Saturday, April 3, 2010

Arrested in NJ.. The Garden State

Outrage Of The Week

Gun owner Gregg C. Revell was flying from Salt Lake City, UT, to Allentown, PA, by way of Minneapolis, MN, and Newark, NJ. Revell had an unloaded firearm that was legally checked in his luggage, which he was to pick up upon his arrival in Allentown.

That was the plan, but things soon went awry. Revell's flight into Newark was delayed, causing him to miss his connecting flight to Allentown. He was able to book a seat on the next flight, but that course of action was changed by the airline. He then tried to take a bus, but his luggage didn't make it to the bus on time. He retrieved his luggage, but missed the bus. With no more connections to Allentown until the following morning, Revell went (with his luggage, of course) directly to, and stayed the night at, the Airport Sheraton Hotel. By this time, Revell had been through a lot, but his real trouble was just beginning.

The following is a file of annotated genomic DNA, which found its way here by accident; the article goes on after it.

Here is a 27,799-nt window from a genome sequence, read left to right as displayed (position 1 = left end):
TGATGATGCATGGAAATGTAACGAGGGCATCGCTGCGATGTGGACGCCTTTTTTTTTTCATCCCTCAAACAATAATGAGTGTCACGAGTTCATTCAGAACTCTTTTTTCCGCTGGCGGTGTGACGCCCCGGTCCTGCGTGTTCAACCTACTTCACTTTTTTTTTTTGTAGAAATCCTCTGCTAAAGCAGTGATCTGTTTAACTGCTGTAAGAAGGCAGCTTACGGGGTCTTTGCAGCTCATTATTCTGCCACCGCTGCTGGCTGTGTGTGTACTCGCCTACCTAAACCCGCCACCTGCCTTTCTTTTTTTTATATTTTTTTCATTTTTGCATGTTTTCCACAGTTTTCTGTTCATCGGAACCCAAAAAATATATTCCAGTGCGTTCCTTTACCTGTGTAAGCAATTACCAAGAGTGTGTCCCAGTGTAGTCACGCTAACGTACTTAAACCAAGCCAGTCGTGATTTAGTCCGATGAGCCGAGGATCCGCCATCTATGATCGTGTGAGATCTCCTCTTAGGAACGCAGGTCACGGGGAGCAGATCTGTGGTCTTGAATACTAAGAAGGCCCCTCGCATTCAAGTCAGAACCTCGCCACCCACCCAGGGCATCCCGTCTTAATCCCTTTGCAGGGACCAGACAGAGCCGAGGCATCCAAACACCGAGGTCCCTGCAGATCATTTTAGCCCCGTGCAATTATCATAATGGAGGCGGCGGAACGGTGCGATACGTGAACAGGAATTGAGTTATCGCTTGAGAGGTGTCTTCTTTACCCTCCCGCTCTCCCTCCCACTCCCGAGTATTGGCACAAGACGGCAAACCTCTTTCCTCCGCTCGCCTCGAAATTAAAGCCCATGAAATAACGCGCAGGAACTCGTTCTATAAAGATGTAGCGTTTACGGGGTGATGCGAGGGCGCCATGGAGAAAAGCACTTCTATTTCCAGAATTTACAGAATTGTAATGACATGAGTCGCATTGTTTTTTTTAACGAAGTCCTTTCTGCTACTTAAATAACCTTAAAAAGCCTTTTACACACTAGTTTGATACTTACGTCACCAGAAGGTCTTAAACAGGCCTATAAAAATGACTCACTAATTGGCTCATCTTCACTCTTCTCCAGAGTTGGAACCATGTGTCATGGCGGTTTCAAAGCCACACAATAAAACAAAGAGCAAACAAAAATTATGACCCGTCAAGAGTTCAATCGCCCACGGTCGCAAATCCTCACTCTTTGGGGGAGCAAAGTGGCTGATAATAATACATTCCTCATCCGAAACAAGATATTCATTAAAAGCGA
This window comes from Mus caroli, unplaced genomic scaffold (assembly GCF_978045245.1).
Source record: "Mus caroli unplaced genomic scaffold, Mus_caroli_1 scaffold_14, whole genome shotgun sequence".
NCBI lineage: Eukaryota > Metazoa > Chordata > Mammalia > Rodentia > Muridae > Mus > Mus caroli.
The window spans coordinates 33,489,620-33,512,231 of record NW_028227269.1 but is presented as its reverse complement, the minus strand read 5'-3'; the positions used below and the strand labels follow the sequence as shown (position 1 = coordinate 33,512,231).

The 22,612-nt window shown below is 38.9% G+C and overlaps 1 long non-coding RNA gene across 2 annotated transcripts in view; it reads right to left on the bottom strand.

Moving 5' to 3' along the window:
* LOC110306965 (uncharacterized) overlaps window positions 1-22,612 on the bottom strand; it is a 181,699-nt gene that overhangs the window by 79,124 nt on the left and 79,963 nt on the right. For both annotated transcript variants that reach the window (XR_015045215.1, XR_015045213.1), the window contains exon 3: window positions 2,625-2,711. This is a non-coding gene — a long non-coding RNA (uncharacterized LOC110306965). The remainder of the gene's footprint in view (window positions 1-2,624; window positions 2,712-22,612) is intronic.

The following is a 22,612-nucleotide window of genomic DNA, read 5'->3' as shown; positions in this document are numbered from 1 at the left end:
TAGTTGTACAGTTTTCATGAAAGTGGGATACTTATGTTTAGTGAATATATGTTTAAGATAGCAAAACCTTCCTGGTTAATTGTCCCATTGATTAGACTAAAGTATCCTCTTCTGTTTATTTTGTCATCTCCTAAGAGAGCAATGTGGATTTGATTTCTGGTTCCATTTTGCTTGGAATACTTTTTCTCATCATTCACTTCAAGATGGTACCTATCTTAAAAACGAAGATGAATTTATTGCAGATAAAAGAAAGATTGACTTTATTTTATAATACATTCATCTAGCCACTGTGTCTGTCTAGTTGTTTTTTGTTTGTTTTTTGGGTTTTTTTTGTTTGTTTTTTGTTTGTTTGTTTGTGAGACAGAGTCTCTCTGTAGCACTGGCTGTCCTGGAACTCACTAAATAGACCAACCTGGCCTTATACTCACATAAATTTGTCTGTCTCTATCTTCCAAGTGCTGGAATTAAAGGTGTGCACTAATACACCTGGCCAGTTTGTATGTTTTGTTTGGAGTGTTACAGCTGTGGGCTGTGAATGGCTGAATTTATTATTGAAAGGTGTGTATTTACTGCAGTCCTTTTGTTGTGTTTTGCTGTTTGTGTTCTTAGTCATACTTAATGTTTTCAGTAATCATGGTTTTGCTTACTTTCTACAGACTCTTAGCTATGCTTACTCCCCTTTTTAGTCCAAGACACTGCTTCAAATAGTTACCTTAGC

The next morning, Revell returned with his luggage directly to the airport. He checked his luggage and, as he was supposed to, told the agent that he had an unloaded firearm stored in a locked case in his luggage. It was at this point that Revell's destination changed from Allentown to a Newark jail cell. He was arrested on the spot because New Jersey law requires a permit to possess a handgun (and also bans the hollow-point ammunition that Revell also had in a separate locked container in his luggage), and as soon as Revell's luggage became "readily accessible" to him (in this case, when he took possession of his luggage to go to the hotel) he violated state law..........

After spending four days in a Newark jail cell, Revell was released on bail. Revell was eventually cleared of all charges, but he didn't get his firearm and other property back until almost three years later.

With help from the NRA Civil Rights Defense Fund, Revell sued for damages related to his unjust arrest and detention (as a violation of his civil rights), but lost, with the U.S. Court of Appeals, Third Circuit's finding that Revell was not covered under FOPA's narrowly defined safe harbor provision.

See the full story here

H/T to Nova Townhall